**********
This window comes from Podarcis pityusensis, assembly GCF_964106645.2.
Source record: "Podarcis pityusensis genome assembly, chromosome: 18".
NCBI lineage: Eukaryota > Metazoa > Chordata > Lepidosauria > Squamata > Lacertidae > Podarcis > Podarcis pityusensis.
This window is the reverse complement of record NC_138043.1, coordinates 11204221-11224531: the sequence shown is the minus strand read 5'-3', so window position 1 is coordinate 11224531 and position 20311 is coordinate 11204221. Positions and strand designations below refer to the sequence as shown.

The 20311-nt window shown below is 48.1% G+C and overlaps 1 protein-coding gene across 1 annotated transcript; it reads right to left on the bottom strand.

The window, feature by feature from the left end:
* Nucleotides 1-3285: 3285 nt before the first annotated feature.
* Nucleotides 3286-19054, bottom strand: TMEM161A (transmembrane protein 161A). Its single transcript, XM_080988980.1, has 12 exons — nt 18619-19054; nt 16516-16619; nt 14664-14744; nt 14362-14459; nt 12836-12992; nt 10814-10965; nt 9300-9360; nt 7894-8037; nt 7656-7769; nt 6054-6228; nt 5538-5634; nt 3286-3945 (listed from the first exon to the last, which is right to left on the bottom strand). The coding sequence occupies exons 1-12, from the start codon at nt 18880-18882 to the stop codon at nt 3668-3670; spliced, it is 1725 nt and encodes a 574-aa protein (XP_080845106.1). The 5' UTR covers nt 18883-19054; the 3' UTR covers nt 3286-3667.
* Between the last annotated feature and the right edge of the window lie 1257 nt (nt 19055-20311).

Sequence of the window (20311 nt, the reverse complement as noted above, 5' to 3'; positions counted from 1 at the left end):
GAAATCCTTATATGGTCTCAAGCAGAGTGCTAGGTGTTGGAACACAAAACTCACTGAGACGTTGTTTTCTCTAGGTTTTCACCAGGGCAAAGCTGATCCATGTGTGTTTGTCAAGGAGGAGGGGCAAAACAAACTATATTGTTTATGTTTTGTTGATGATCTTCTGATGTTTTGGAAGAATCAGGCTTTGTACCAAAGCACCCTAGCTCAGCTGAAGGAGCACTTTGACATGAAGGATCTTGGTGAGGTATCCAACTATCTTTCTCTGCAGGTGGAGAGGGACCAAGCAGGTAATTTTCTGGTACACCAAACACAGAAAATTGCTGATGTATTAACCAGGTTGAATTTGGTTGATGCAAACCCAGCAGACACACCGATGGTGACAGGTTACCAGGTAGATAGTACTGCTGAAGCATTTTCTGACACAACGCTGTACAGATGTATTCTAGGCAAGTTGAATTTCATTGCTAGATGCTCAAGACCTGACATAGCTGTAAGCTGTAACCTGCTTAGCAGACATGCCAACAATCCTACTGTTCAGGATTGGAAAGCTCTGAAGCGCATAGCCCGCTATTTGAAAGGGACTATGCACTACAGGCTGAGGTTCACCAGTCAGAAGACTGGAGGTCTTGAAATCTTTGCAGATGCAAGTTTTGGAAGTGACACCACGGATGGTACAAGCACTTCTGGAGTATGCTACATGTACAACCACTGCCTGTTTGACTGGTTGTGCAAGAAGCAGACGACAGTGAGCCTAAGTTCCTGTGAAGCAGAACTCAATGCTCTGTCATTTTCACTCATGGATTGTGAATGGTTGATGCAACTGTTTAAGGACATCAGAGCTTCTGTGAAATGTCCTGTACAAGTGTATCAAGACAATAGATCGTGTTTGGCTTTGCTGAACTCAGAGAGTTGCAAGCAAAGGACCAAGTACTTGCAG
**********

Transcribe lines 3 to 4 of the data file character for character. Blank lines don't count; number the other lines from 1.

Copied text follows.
NCBI lineage: Eukaryota > Metazoa > Chordata > Lepidosauria > Squamata > Lacertidae > Podarcis > Podarcis pityusensis.
This window is the reverse complement of record NC_138043.1, coordinates 11204221-11224531: the sequence shown is the minus strand read 5'-3', so window position 1 is coordinate 11224531 and position 20311 is coordinate 11204221. Positions and strand designations below refer to the sequence as shown.